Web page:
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Mark Moxon's Travel Writing

New Zealand: West Coast (South Island)

Franz Josef Glacier
Mighty Franz Josef Glacier dwarfs its visitors in the foreground

The night after finishing the Routeburn-Greenstone Track, I pampered myself with a couple of cold beers in the local pub, while chatting away to a fellow tramper whom I'd met in the caravan park, and who was full of stories of grizzly bears in North America and the desolation of Alaska. The next day was pretty desolate too, as I headed off to Wanaka over the highest road in New Zealand, some 1121m above sea level at the highest point. Unfortunately it's also one of the most corrugated and disastrously steep roads I've ever driven on, so the stunning views and pretty little settlement of Cardrona were less memorable than the struggle to avoid falling off the cliffs. Still, it was a worthy detour, and got me in the mood for a little driving.

Fox Glacier

Fox Glacier
Fox Glacier winding its way down from the Southern Alps

The next day I put my foot down and headed north to Fox Glacier, a tiny tourist settlement at the end of – you guessed it – the Fox Glacier. The weather was miserable, so I booked into the local caravan park, set up my tent in the howling rain, and drove off to have a look at the glacier. I managed the walk up to the glacier terminal – a very big affair that differs from the Hooker and Tasman Glaciers by having no terminal lake, so you can walk right up to the ice wall – but the weather was truly dismal, so I headed back to the relative comfort of the campsite.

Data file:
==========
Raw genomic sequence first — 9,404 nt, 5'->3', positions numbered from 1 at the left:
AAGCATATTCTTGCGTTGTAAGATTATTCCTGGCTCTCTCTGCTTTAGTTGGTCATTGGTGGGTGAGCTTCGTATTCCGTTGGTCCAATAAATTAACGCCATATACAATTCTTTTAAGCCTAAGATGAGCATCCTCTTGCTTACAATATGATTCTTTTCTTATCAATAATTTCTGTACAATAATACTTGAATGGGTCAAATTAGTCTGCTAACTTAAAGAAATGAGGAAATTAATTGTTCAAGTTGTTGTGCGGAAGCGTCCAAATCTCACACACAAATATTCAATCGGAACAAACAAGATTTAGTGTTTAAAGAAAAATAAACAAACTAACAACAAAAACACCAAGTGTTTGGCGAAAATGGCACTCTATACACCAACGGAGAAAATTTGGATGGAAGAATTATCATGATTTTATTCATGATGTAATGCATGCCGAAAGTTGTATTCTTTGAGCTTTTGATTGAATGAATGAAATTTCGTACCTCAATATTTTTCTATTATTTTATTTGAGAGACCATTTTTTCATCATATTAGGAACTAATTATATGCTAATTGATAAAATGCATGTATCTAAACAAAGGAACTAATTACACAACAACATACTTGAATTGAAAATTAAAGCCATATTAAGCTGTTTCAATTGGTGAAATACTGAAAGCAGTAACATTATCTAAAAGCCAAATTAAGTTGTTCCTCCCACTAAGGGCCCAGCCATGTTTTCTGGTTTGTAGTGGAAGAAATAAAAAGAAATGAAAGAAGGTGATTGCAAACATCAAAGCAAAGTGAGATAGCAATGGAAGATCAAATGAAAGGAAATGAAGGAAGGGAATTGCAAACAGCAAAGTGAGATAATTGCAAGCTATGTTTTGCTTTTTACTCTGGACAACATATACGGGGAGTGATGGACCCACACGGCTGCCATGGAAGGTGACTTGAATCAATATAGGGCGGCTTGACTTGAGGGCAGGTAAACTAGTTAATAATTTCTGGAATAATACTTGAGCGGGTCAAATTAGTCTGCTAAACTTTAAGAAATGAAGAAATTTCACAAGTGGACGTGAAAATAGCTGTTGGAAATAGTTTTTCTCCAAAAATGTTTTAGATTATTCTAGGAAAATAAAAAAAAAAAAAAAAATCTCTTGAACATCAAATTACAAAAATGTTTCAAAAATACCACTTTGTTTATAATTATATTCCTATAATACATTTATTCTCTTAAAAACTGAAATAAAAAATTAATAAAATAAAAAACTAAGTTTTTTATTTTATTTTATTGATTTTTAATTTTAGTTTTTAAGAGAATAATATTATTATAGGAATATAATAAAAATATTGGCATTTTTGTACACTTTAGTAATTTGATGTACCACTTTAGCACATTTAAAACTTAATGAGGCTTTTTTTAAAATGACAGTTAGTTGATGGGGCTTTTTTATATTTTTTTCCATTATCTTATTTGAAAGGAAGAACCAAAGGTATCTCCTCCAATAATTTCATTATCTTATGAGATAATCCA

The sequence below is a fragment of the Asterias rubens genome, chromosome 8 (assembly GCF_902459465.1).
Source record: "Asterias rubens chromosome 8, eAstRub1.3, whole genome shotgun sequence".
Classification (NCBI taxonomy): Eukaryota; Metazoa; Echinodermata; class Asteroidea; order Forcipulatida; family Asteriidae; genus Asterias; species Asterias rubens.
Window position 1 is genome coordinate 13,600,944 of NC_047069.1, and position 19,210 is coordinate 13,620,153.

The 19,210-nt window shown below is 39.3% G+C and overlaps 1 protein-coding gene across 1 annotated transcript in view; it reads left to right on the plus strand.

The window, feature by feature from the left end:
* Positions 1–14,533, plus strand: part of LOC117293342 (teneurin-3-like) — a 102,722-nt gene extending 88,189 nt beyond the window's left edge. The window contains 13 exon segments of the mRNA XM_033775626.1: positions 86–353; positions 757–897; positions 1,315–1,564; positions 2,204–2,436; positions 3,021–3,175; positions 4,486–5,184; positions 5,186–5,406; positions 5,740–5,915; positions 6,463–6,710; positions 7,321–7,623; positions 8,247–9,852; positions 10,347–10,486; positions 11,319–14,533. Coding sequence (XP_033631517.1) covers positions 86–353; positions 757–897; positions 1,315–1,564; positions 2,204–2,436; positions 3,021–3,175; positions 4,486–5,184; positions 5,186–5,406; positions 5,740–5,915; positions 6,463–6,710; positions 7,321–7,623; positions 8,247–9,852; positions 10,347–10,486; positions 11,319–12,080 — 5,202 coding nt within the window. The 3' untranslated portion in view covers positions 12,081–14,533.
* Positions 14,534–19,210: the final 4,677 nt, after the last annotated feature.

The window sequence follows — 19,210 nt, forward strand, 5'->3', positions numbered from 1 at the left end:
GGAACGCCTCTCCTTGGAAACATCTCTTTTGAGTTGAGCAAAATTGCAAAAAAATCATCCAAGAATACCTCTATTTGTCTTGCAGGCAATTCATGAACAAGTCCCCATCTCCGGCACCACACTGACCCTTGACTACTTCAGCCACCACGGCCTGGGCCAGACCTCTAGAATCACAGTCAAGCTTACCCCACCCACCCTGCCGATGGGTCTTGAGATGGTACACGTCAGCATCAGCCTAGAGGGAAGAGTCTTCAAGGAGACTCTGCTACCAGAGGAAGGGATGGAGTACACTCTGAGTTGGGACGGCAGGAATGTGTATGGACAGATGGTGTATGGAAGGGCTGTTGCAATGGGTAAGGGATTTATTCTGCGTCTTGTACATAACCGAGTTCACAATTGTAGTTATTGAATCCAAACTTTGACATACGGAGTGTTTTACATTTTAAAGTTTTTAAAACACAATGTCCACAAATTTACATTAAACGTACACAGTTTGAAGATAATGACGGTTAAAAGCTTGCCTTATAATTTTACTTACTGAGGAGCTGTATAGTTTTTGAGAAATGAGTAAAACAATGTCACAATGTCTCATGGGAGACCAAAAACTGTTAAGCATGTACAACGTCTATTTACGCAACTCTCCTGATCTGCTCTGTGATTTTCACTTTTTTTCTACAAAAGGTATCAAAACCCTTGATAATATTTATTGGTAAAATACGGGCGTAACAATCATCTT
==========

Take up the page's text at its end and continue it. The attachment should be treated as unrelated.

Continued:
Steps cut into the face of Franz Josef Glacier
Steps cut into the face of Franz Josef Glacier for tourists to climb

Franz Josef Glacier and Okarito

The pancake rocks at Punakaiki
The pancake rocks at Punakaiki

Ben and Mira made excellent time without their baggage weighing down their bikes, and once they'd arrived we walked all around the Franz Josef Glacier together, before heading up to the Tatare Tunnels, a collection of surreal man-made tunnels into the mountains that are half full with water, and are about as spooky as Tunnel Creek (though considerably less so with Ben and Mira tagging along). Before long we moved on to a little settlement called Okarito right on the west coast, where we set up camp and made a quick dash to the top of the Okarito Trig Point.

The pancake rocks at Punakaiki
Another outcrop of pancake rock

1 I was wrong – I'd bump into them again in Nelson.